• Proximal muscle weakness predominates
  • Difficult get up and go – hard to get out of chairs and weakness lifting the arms over the head.
  • Often pain and tenderness in proximal muscles
  • Decreased reflexes = decrease in strength
  • *** NO Fasciculations ***
  • Atrophy is a very late finding.

Dermatomyositis (more often kids) has classic skin findings:

  • Periorbital heliotrope
  • Erythema and swelling of the extensor surfaces of joints
  • The facial rash is usually photosensitive, can also involve the exposed areas of the chest and neck
  • Elevated CK and CRP/ESR can NOT distinguish between neuromuscular causes and inflammatory myopathies (as both can be elevated in either condition)
  • Treatment
    • Prednisone 1 to 2 mg/kg/day
    • If steroids ineffective: consider azathioprine (initial dose of 50 mg/day) or methotrexate (initial dose of 15 mg/week)

[13] What is periodic paralysis?

Think about in acute, painless myopathies. Collectively, these disorders (hyperkalemic and hypokalemic forms and thyrotoxic periodic paralysis) cause periodic paralysis.

  • Causes:
    • Hypokalemia / Hyperkalemia
    • Hypocalcemia / Hypercalcemia
    • Hypomagnesemia
    • Hypophosphatemia
    • Disorders of thyroid, parathyroid, or adrenal glands.

Hypokalemic and Hyperkalemic forms

  • Rare hereditary disorders of ion channels
  • Intermittent attacks of flaccid extremity weakness
  • Hypokalemic form >> hyperkalemic form
  • Associated w/ an inherited genetic mutation.
  • Personal or family history of similar episodes
  • Typical story is weakness after a large meal (carb load, increase insulin, more shift)
  • Lower limbs > upper

Thyrotoxic periodic paralysis

  • Acquired not genetic
  • Almost identical presentation to kalemic forms of periodic paralysis
  • Some overlap with clinical syndromes of thyroid and potassium forms
  • Look for other hyperthyroidism symptoms (anxiety, emotional lability, weakness, tremor, palpitations, heat intolerance, increased perspiration, and weight loss despite a normal or increased appetite)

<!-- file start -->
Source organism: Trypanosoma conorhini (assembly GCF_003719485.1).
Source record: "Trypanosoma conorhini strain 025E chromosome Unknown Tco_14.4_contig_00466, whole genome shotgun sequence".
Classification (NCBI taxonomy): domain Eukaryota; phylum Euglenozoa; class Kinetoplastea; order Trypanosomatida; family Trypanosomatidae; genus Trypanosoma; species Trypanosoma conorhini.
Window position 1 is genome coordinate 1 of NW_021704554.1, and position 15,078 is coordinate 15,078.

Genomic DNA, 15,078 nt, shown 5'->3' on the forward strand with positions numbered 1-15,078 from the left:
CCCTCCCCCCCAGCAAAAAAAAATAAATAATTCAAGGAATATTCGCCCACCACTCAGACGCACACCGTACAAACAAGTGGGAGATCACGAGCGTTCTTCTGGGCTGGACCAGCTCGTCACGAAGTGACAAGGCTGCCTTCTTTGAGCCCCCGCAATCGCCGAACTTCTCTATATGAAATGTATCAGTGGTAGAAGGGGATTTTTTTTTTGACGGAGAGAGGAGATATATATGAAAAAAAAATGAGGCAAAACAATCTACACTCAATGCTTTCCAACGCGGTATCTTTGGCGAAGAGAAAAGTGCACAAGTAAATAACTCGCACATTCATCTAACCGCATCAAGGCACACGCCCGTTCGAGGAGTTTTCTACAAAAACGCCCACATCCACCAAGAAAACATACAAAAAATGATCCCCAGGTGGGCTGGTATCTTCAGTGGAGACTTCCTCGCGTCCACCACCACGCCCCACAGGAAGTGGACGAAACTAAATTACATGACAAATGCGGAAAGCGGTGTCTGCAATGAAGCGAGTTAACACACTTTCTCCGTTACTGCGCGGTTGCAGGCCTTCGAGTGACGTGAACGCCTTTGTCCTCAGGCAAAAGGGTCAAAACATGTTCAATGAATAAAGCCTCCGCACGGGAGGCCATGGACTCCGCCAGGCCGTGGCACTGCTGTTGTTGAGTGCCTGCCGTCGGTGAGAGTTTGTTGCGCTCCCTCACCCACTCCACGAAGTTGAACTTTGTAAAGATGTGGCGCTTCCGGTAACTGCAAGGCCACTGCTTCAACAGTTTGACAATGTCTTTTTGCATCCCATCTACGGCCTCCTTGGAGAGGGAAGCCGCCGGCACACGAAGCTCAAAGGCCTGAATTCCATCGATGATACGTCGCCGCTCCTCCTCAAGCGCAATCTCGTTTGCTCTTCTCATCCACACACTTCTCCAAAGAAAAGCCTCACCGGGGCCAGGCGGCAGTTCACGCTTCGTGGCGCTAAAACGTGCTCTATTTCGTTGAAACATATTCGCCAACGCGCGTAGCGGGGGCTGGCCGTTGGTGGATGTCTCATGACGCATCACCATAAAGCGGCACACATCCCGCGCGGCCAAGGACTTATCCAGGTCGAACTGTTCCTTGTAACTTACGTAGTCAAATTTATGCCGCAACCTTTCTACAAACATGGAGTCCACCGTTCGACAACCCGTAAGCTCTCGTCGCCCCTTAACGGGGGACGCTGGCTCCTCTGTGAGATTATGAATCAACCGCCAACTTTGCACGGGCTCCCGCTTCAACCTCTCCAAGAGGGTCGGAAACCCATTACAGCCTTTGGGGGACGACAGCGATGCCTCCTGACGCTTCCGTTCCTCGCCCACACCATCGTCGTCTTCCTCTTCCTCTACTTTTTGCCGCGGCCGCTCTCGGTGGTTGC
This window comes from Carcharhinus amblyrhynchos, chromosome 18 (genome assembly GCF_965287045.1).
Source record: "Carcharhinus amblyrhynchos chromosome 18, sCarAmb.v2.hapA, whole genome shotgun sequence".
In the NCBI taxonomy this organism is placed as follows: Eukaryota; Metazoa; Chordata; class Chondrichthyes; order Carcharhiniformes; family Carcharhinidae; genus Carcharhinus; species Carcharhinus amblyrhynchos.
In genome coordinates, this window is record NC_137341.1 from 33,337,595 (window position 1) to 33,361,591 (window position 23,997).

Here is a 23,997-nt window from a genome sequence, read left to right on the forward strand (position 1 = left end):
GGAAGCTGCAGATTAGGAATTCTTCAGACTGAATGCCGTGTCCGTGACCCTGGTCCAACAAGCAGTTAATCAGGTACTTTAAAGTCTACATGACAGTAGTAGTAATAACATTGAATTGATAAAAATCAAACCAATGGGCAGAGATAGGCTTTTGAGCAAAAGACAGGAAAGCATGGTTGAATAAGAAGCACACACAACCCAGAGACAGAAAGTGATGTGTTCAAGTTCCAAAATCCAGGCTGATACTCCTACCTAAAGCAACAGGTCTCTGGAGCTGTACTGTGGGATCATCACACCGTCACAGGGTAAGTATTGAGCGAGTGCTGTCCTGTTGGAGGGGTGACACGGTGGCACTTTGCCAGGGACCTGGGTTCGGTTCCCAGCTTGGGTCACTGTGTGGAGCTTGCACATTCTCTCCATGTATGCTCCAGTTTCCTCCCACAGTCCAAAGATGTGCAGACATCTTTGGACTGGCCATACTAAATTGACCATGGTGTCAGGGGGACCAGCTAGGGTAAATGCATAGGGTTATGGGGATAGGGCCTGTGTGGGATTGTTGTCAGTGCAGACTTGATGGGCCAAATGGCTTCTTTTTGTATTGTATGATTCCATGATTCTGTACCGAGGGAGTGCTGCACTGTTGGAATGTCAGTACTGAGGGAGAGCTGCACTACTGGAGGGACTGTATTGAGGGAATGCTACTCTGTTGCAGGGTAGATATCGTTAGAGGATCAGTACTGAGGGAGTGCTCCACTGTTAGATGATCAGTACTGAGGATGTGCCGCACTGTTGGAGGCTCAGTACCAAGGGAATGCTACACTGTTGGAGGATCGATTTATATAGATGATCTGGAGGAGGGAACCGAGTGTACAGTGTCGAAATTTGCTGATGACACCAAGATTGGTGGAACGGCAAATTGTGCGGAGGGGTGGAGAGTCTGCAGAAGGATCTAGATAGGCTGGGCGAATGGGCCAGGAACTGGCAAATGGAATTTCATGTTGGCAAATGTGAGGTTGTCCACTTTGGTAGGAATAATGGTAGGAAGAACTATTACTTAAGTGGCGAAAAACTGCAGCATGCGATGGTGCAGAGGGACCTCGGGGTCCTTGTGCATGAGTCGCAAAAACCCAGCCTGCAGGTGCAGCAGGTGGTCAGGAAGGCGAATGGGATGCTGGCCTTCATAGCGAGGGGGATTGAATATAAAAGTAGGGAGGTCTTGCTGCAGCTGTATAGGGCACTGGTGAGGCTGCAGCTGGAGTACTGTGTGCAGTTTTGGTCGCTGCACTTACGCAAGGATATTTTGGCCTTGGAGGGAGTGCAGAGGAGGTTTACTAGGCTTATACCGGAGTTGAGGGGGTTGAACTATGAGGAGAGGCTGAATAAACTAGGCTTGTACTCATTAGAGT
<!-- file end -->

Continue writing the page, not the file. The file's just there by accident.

• In either hyperthyroidism or hypokalemia neuromuscular weakness likely related to sodium-potassium adenosine triphosphatase (Na+/K+-ATPase) pump = a rapid shift of potassium from extracellular to intracellular compartment.
  • Treatment: treat underlying electrolyte abnormality and thyroid dysfunction



[1] Clinically, how would you differentiate between a myasthenic crisis and a cholinergic crisis?

First off, cholinergic crisis (due to excess pyridostigmine) is so bloody rare it should barely be on your radar, always treat as MG crisis first. However, with your tensilon test (aka, edrophonium, which is an acetylcholinesterase inhibitor) the myasthenic patient will get better, the cholinergic crisis will become much weaker

[2] What is the presentation, timing and course of neonatal myasthenia?

According to UpToDate: “Transient neonatal myasthenia gravis occurs in 10 to 20 percent of infants born to mothers with myasthenia gravis. Most mothers of affected infants have active clinical disease, although some may have no evidence of myasthenia or may be in remission.”

  • Maternal AChR antibodies transfer to fetus: causes clinical disease
  • Rarely, there are persistent myopathic sequelae related to the fetal acetylcholine receptor inactivation syndrome (FARIS).
    • Elevated levels of maternal AChR antibodies directed against the fetal subunit of the AChR receptor, causing abnormal endplate development of the embryonic neuromuscular junction in a subset of infants. The facial and bulbar musculature may be particularly susceptible to permanent injury caused by this process.
  • Typically presents within hours of birth
  • Signs always present by third day of age
  • More severely affected infants have a history of polyhydramnios and may have arthrogryposis multiplex (multiple joint contractures) at birth
  • Recovery with treatment usually within several weeks

[3] What the differential diagnosis for a patient presenting with ascending muscle weakness, ptosis and diplopia?

  • Gullian-Barre
  • Myasthenic / Lambert Eaton Syndromes
  • Botulism
  • Hypomagnesemia / hypocalcemia
  • Snake venom
  • Tick paralysis
  • Long list of drugs (phenytoin, beta blockers, pesticides, etc.)

This post was edited by Andrew Guy

Chris Lipp is one of the founding Fathers for CrackCast. He currently divides his time as an EM Physician in Calgary (SHC/FMC) and in Sports Medicine (Innovative Sport Medicine Calgary). His interests are in paediatrics, endurance sports, exercise as medicine, and wilderness medical education. When he isn’t outdoors with his family, he's brewing a coffee or dreaming up an adventure…..

Adam Thomas

CRACKCast Co-founder and newly minted FRCPC emergency physician from the University of British Columbia. Currently spending his days between a fellowship in critical care and making sure his toddler survives past age 5.